Mr. O'Donovan and others have acknowledged the urgent need to put into the public domain information on this matter in order to remove the confusion that exists. That is being done through the publication of a guidance document and by way of an information campaign.
I will try to remove some of the confusion about the regulations. The regulations were made by the Minister in December and came into force on 1 February 2006. The only aspect of the regulations currently under review is the level of phosphorus fertilisation limits. The regulations are, in all other respects, as made and will be implemented.
There are many aspects to the regulations, including storage period, storage capacity, closed periods and so on. The Department of the Environment, Heritage and Local Government received substantial advice from Teagasc on several aspects of the regulations. On fertiliser limits, the main topic today, the main input of Teagasc into the fertiliser guidelines is the fertiliser tables as published in the green book. The regulations are not written on tablets of stone. We know fertiliser standards and guidelines change with research, time and changing practices. The Department's consultation documents acknowledge that fertiliser should be consistent with practice as set out in the Teagasc guidelines or any published amendment to that document. We always envisaged that the standards should be subject to review, as appropriate.
The current controversy and the review of the phosphates regulations arise from the difficulties faced by pig farmers and the impact of the spreading of pig slurry. The larger pig industries have pig-rearing operations but do not have any land on which to manage the product they generate. Therefore, they are dependent on third parties. This is an inherent problem in the pig industry. Reference is often made to the position in the Netherlands and Denmark. In the Netherlands the practice is to transport pig slurry from pig industries to tillage lands. Dairy farmers generally need their own land for the spreading of the livestock manure generated by their own dairy herds but tillage farmers do not have access to their own on-farm waste. That is probably the main structural change that has to be made. What we need to do is to bring together all of the advice or necessary measures between the different sectors of farming to try to deal with the issue.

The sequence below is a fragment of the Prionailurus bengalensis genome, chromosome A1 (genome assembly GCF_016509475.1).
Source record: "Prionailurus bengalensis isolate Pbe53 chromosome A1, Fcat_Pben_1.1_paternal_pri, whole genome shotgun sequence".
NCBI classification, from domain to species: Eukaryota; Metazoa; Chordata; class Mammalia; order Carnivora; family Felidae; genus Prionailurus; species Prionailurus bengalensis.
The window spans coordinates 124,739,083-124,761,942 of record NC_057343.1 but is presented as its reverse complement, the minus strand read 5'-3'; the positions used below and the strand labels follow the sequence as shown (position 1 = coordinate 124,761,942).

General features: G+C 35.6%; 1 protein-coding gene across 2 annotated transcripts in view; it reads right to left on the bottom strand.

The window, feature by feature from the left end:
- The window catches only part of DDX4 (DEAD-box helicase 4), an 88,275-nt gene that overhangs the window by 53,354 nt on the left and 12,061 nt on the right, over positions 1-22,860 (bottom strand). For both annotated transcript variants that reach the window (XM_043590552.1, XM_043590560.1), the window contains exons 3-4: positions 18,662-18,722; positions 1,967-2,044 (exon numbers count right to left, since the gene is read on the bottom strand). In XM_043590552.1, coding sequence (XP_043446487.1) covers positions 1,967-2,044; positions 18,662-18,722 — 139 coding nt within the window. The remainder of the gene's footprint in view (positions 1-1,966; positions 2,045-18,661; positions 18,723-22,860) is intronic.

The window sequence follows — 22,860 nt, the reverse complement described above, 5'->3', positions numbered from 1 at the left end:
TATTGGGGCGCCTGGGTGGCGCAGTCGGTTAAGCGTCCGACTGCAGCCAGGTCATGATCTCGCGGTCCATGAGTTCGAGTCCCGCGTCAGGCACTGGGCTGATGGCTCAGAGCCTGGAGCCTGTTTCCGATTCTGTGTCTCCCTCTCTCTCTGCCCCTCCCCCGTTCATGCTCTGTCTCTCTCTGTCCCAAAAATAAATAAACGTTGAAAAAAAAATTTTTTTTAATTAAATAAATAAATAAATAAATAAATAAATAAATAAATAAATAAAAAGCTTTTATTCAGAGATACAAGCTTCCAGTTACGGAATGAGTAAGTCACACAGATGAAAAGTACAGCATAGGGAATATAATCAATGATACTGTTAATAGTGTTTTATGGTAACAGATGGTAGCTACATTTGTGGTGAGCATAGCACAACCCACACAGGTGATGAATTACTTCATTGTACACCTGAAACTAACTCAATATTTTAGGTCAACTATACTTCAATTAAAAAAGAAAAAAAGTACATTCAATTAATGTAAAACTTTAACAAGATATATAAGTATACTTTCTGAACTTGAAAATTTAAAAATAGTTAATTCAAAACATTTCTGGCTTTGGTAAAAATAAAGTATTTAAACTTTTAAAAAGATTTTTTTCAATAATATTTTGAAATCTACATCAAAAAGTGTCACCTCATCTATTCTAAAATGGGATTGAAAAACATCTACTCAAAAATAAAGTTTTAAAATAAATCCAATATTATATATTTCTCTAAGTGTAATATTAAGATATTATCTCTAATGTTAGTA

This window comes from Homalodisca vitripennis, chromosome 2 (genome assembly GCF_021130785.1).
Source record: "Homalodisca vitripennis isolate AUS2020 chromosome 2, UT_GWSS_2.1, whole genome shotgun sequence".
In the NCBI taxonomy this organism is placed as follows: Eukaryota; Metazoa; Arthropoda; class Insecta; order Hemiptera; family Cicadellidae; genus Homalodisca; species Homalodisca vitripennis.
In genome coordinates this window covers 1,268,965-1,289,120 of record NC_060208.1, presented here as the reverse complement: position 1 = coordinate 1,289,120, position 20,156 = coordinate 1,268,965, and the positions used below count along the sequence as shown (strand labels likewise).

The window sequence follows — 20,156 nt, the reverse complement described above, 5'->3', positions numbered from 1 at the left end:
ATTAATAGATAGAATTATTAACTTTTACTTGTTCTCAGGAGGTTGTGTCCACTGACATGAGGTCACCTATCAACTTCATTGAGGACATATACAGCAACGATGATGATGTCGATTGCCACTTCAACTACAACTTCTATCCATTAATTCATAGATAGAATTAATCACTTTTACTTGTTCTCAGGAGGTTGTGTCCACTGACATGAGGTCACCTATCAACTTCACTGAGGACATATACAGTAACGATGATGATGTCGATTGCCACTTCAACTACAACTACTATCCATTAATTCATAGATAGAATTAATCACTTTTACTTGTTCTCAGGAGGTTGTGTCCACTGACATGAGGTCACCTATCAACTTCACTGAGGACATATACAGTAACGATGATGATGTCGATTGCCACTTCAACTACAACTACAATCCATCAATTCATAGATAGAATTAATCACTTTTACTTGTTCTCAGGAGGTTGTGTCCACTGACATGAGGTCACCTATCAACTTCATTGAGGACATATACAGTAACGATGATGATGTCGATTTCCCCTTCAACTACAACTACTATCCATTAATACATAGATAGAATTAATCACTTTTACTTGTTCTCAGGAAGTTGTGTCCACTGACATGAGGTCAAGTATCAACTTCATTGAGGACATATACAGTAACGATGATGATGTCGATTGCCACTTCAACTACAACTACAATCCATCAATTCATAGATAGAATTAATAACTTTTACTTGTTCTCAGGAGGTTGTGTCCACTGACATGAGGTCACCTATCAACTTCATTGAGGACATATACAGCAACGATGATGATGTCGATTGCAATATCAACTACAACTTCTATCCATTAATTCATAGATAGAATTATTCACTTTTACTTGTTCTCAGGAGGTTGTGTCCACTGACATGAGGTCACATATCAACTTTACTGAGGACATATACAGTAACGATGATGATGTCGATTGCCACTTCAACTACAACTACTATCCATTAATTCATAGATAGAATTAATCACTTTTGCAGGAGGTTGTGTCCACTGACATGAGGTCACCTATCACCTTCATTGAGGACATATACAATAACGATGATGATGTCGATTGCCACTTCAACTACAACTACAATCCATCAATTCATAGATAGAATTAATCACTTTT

In the case of pig farmers, if there are lands which have received significant applications of pig slurry during the years, it is virtually certain that they are over-loaded with phosphorus. It is possible that they are grossly overloaded. That presents a problem. Others are in exactly the same boat. Those who produce pig slurry or other waste product that needs to be spread on land have to search to find land which has a low phosphorus level that can accept additional amounts. Those in this category include not only pig farmers but also dairy food industries and breweries. Local authorities are in the same situation as they have to search for and find outlets for sewage sludge.
I emphasise the importance attached to Ireland being able to pursue a derogation in a focused, structured and cohesive way. A huge plank of our approach to implementing the nitrates directive was to have the regulations made on 11 December in order that on the following day, 12 December, Ireland could make a presentation to the European Union nitrates committee for a derogation. We have set the most ambitious target yet. Only two derogations have been achieved for Denmark and the Netherlands and they took years to negotiate. Austria's application is also coming along quickly. We have set a target of achieving a derogation by the middle of this year. We want to pursue the issue vigorously. It is a huge weakening of our position that there is this question mark against the phosphorus standards and, as a consequence, the regulations, which does not help our case. It is extremely important for larger dairy farmers that we achieve a derogation. It is equally important for pig farmers that we achieve it because, uniquely, the derogation provisions in the directive were intended primarily for farmers who generated on their own farms more livestock manure than was allowed, 170 kg. We have sought a derogation to allow farmers to accept waste from third parties.
There is no element of complacency among the Departments involved in dealing with the issue. We are exploring every avenue and novel possibility in every imaginative way we can to address the challenges presented in implementing the regulations.